I have now finished cutting back most of the borderline hardy perennial plants in the garden (fuchsias, pentstemon, phygelius). I have left the abutilons until some new growth appears as I only cut back the portions of these shrubs that have been killed by frost to try to keep them as large as possible (Some of the abutilons are quite tender and the larger they are the less likely they are to be killed by a very hard frost).
We have had some unseasonably cold weather during the first weeks of April which has delayed sowing of vegetable seeds. I usually sow mini lettuce, spring onions and parsnips in April. I only have a small vegetable plot and these are my favourites and have the added advantage of being relatively easy to grow. I sow them in modules in the cold frame and plant out in early May.
Most of the garden is now devoted to permanent planting so I do not now sow bedding plants preferring to let somebody else do the hard work and buy a few trays of garden ready specimens in late May.
I leave sowing nearly all my seeds until April as they need less heat to keep them going and can be quickly moved from my very small greenhouse to the cold frame. The seeds I am sowing this year are:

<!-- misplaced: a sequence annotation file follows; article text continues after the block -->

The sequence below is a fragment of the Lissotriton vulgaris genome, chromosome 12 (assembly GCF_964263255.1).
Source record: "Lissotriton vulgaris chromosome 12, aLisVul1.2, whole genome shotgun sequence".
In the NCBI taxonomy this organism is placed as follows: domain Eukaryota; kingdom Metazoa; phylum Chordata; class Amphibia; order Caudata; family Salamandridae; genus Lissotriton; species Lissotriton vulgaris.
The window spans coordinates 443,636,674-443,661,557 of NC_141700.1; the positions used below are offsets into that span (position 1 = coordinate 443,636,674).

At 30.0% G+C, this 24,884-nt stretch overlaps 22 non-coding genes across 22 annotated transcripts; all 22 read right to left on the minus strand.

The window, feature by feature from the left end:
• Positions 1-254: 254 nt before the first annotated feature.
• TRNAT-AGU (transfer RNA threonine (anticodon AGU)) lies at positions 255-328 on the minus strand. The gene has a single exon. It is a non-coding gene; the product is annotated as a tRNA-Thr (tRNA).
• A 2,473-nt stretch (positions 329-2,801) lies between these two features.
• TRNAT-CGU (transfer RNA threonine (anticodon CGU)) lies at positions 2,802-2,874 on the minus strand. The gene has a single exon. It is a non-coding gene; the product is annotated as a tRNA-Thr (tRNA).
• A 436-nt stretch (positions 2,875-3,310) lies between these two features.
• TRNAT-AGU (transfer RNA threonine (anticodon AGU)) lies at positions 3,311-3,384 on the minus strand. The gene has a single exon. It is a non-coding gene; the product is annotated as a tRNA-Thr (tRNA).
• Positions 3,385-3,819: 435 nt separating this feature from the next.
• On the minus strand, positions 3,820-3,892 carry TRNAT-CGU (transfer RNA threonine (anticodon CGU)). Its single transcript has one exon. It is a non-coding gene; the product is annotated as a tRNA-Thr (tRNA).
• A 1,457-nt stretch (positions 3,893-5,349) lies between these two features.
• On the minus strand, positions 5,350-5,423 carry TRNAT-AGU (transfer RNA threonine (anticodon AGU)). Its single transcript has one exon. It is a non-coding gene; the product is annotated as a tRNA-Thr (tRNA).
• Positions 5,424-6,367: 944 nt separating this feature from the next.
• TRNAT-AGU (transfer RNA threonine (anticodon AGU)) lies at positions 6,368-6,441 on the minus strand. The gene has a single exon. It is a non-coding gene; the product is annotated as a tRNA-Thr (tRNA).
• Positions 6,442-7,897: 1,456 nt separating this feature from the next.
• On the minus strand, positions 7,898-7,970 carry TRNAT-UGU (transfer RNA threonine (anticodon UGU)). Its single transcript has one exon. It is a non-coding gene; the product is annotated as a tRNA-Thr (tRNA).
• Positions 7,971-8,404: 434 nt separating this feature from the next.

Pentstemon clutei – A perennial variety
Asarina Red Dragon – A non-climbing hanging basket variety
Morning Glory (Ipomoea) – My favourite climber
Sweet peas – Always good for cut flowers for the house
Eccremocarpus (Chilean glory vine) – Very bright flowers and easy to grow climber
A few hardy annuals – Marigolds, sunflowers, Trailing Nasturtium, – Easy to grow and good for filling gaps in the garden.
Pieris formosa has the advantage of red new leaves and cascades of white flowers and is at its best in April.
Reproduced Courtesy of johnsgarden
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